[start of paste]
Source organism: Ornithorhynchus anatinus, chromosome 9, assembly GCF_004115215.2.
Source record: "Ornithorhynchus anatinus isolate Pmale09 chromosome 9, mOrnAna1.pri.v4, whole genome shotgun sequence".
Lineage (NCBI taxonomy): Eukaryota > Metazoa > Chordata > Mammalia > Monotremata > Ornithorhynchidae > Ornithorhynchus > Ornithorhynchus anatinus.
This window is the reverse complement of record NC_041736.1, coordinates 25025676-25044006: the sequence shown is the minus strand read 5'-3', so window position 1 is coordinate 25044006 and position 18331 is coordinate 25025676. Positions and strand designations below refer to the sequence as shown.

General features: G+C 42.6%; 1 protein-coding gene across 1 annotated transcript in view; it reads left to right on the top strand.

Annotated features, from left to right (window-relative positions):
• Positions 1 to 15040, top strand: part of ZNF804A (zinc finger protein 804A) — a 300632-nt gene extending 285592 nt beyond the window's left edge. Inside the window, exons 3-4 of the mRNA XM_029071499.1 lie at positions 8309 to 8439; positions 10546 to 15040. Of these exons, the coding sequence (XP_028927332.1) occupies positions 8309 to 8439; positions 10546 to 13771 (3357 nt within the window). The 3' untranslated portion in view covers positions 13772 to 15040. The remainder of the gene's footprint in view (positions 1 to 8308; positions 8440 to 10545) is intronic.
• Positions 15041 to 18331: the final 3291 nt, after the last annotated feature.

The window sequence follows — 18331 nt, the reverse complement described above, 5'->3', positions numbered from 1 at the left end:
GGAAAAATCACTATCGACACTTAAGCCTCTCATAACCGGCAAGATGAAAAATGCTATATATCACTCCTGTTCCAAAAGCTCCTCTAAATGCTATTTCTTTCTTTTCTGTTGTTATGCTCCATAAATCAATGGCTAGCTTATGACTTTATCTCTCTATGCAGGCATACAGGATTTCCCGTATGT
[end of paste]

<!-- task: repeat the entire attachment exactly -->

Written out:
Source organism: Ornithorhynchus anatinus, chromosome 9, assembly GCF_004115215.2.
Source record: "Ornithorhynchus anatinus isolate Pmale09 chromosome 9, mOrnAna1.pri.v4, whole genome shotgun sequence".
Lineage (NCBI taxonomy): Eukaryota > Metazoa > Chordata > Mammalia > Monotremata > Ornithorhynchidae > Ornithorhynchus > Ornithorhynchus anatinus.
This window is the reverse complement of record NC_041736.1, coordinates 25025676-25044006: the sequence shown is the minus strand read 5'-3', so window position 1 is coordinate 25044006 and position 18331 is coordinate 25025676. Positions and strand designations below refer to the sequence as shown.

General features: G+C 42.6%; 1 protein-coding gene across 1 annotated transcript in view; it reads left to right on the top strand.

Annotated features, from left to right (window-relative positions):
• Positions 1 to 15040, top strand: part of ZNF804A (zinc finger protein 804A) — a 300632-nt gene extending 285592 nt beyond the window's left edge. Inside the window, exons 3-4 of the mRNA XM_029071499.1 lie at positions 8309 to 8439; positions 10546 to 15040. Of these exons, the coding sequence (XP_028927332.1) occupies positions 8309 to 8439; positions 10546 to 13771 (3357 nt within the window). The 3' untranslated portion in view covers positions 13772 to 15040. The remainder of the gene's footprint in view (positions 1 to 8308; positions 8440 to 10545) is intronic.
• Positions 15041 to 18331: the final 3291 nt, after the last annotated feature.

The window sequence follows — 18331 nt, the reverse complement described above, 5'->3', positions numbered from 1 at the left end:
GGAAAAATCACTATCGACACTTAAGCCTCTCATAACCGGCAAGATGAAAAATGCTATATATCACTCCTGTTCCAAAAGCTCCTCTAAATGCTATTTCTTTCTTTTCTGTTGTTATGCTCCATAAATCAATGGCTAGCTTATGACTTTATCTCTCTATGCAGGCATACAGGATTTCCCGTATGT